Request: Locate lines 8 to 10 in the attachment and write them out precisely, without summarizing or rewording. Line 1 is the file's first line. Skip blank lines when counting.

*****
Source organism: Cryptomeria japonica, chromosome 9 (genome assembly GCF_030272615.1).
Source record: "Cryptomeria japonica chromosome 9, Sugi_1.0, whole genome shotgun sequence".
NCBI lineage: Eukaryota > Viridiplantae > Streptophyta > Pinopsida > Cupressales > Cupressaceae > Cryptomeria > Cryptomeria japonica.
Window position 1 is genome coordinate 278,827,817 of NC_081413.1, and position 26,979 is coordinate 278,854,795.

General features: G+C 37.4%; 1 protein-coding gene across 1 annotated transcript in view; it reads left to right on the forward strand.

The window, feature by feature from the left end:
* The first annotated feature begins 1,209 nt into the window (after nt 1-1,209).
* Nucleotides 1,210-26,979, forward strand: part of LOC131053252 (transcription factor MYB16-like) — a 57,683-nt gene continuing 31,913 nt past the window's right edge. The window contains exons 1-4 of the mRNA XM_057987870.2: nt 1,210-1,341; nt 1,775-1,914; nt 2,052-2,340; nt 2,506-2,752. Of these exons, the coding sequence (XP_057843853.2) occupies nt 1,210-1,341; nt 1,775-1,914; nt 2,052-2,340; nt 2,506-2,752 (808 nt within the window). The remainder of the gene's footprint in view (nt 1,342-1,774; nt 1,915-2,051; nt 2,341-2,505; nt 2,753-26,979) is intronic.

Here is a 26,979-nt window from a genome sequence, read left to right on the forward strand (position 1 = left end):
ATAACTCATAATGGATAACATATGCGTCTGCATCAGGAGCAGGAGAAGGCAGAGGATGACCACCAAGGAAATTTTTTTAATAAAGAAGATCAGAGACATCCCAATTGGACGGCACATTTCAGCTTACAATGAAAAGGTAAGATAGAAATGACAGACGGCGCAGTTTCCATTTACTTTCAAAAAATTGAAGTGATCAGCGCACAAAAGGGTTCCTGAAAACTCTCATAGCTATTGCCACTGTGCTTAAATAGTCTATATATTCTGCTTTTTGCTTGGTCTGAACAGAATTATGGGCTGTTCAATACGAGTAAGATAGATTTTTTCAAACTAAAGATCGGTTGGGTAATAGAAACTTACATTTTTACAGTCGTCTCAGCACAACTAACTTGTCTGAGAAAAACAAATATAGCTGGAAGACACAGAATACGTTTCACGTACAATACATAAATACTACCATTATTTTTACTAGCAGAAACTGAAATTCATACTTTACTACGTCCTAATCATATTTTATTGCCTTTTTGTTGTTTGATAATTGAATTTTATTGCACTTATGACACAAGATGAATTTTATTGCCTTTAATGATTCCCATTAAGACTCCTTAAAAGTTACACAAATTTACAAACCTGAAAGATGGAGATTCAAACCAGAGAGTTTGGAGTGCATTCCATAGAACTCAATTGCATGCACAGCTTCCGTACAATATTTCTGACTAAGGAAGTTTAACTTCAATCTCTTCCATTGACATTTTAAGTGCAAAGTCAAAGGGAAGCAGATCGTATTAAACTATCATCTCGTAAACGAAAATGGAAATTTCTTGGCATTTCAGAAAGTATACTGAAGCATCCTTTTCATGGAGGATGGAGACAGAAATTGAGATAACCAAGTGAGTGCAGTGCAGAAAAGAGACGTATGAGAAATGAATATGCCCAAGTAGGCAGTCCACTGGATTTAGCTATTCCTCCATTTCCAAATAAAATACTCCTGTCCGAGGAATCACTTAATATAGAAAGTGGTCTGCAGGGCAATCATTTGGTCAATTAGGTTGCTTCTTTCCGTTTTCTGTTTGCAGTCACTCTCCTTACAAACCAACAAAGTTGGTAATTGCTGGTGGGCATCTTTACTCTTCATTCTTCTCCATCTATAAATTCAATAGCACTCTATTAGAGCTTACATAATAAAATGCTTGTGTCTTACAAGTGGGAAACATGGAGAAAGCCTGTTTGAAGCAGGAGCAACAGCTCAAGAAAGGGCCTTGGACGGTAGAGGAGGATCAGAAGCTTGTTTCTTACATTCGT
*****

* Nucleotides 1,210-26,979, forward strand: part of LOC131053252 (transcription factor MYB16-like) — a 57,683-nt gene continuing 31,913 nt past the window's right edge. The window contains exons 1-4 of the mRNA XM_057987870.2: nt 1,210-1,341; nt 1,775-1,914; nt 2,052-2,340; nt 2,506-2,752. Of these exons, the coding sequence (XP_057843853.2) occupies nt 1,210-1,341; nt 1,775-1,914; nt 2,052-2,340; nt 2,506-2,752 (808 nt within the window). The remainder of the gene's footprint in view (nt 1,342-1,774; nt 1,915-2,051; nt 2,341-2,505; nt 2,753-26,979) is intronic.

Here is a 26,979-nt window from a genome sequence, read left to right on the forward strand (position 1 = left end):
ATAACTCATAATGGATAACATATGCGTCTGCATCAGGAGCAGGAGAAGGCAGAGGATGACCACCAAGGAAATTTTTTTAATAAAGAAGATCAGAGACATCCCAATTGGACGGCACATTTCAGCTTACAATGAAAAGGTAAGATAGAAATGACAGACGGCGCAGTTTCCATTTACTTTCAAAAAATTGAAGTGATCAGCGCACAAAAGGGTTCCTGAAAACTCTCATAGCTATTGCCACTGTGCTTAAATAGTCTATATATTCTGCTTTTTGCTTGGTCTGAACAGAATTATGGGCTGTTCAATACGAGTAAGATAGATTTTTTCAAACTAAAGATCGGTTGGGTAATAGAAACTTACATTTTTACAGTCGTCTCAGCACAACTAACTTGTCTGAGAAAAACAAATATAGCTGGAAGACACAGAATACGTTTCACGTACAATACATAAATACTACCATTATTTTTACTAGCAGAAACTGAAATTCATACTTTACTACGTCCTAATCATATTTTATTGCCTTTTTGTTGTTTGATAATTGAATTTTATTGCACTTATGACACAAGATGAATTTTATTGCCTTTAATGATTCCCATTAAGACTCCTTAAAAGTTACACAAATTTACAAACCTGAAAGATGGAGATTCAAACCAGAGAGTTTGGAGTGCATTCCATAGAACTCAATTGCATGCACAGCTTCCGTACAATATTTCTGACTAAGGAAGTTTAACTTCAATCTCTTCCATTGACATTTTAAGTGCAAAGTCAAAGGGAAGCAGATCGTATTAAACTATCATCTCGTAAACGAAAATGGAAATTTCTTGGCATTTCAGAAAGTATACTGAAGCATCCTTTTCATGGAGGATGGAGACAGAAATTGAGATAACCAAGTGAGTGCAGTGCAGAAAAGAGACGTATGAGAAATGAATATGCCCAAGTAGGCAGTCCACTGGATTTAGCTATTCCTCCATTTCCAAATAAAATACTCCTGTCCGAGGAATCACTTAATATAGAAAGTGGTCTGCAGGGCAATCATTTGGTCAATTAGGTTGCTTCTTTCCGTTTTCTGTTTGCAGTCACTCTCCTTACAAACCAACAAAGTTGGTAATTGCTGGTGGGCATCTTTACTCTTCATTCTTCTCCATCTATAAATTCAATAGCACTCTATTAGAGCTTACATAATAAAATGCTTGTGTCTTACAAGTGGGAAACATGGAGAAAGCCTGTTTGAAGCAGGAGCAACAGCTCAAGAAAGGGCCTTGGACGGTAGAGGAGGATCAGAAGCTTGTTTCTTACATTCGT